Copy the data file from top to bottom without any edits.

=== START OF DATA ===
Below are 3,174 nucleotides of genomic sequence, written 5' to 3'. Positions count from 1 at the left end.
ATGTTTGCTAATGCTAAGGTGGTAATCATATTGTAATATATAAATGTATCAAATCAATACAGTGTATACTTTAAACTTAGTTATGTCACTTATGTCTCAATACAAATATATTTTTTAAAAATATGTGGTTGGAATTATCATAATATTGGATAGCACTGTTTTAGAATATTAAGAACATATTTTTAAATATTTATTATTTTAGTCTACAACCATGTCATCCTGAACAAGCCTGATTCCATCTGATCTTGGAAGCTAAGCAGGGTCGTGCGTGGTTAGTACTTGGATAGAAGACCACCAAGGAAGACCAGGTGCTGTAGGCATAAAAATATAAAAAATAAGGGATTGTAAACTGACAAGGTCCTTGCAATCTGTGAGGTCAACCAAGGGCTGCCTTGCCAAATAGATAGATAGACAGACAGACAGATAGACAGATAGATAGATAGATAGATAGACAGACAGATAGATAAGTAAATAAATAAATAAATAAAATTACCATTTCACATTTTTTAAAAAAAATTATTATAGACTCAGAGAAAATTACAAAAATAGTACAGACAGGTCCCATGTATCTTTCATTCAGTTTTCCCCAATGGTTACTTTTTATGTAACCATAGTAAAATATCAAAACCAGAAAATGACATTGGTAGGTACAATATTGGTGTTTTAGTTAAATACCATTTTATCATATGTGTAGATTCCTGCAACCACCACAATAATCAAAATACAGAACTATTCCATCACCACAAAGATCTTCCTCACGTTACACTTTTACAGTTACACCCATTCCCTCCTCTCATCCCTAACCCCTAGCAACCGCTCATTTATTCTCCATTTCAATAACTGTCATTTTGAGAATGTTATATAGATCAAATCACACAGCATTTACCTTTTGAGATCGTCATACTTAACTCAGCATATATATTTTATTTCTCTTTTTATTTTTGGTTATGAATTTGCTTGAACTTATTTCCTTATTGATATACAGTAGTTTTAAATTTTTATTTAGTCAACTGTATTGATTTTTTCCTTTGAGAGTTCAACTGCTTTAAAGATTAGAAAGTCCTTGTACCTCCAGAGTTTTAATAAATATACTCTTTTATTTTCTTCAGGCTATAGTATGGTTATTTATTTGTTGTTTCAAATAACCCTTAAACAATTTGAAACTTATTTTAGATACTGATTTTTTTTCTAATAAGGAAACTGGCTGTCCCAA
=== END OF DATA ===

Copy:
Below are 3,174 nucleotides of genomic sequence, written 5' to 3'. Positions count from 1 at the left end.
ATGTTTGCTAATGCTAAGGTGGTAATCATATTGTAATATATAAATGTATCAAATCAATACAGTGTATACTTTAAACTTAGTTATGTCACTTATGTCTCAATACAAATATATTTTTTAAAAATATGTGGTTGGAATTATCATAATATTGGATAGCACTGTTTTAGAATATTAAGAACATATTTTTAAATATTTATTATTTTAGTCTACAACCATGTCATCCTGAACAAGCCTGATTCCATCTGATCTTGGAAGCTAAGCAGGGTCGTGCGTGGTTAGTACTTGGATAGAAGACCACCAAGGAAGACCAGGTGCTGTAGGCATAAAAATATAAAAAATAAGGGATTGTAAACTGACAAGGTCCTTGCAATCTGTGAGGTCAACCAAGGGCTGCCTTGCCAAATAGATAGATAGACAGACAGACAGATAGACAGATAGATAGATAGATAGATAGACAGACAGATAGATAAGTAAATAAATAAATAAATAAAATTACCATTTCACATTTTTTAAAAAAAATTATTATAGACTCAGAGAAAATTACAAAAATAGTACAGACAGGTCCCATGTATCTTTCATTCAGTTTTCCCCAATGGTTACTTTTTATGTAACCATAGTAAAATATCAAAACCAGAAAATGACATTGGTAGGTACAATATTGGTGTTTTAGTTAAATACCATTTTATCATATGTGTAGATTCCTGCAACCACCACAATAATCAAAATACAGAACTATTCCATCACCACAAAGATCTTCCTCACGTTACACTTTTACAGTTACACCCATTCCCTCCTCTCATCCCTAACCCCTAGCAACCGCTCATTTATTCTCCATTTCAATAACTGTCATTTTGAGAATGTTATATAGATCAAATCACACAGCATTTACCTTTTGAGATCGTCATACTTAACTCAGCATATATATTTTATTTCTCTTTTTATTTTTGGTTATGAATTTGCTTGAACTTATTTCCTTATTGATATACAGTAGTTTTAAATTTTTATTTAGTCAACTGTATTGATTTTTTCCTTTGAGAGTTCAACTGCTTTAAAGATTAGAAAGTCCTTGTACCTCCAGAGTTTTAATAAATATACTCTTTTATTTTCTTCAGGCTATAGTATGGTTATTTATTTGTTGTTTCAAATAACCCTTAAACAATTTGAAACTTATTTTAGATACTGATTTTTTTTCTAATAAGGAAACTGGCTGTCCCAA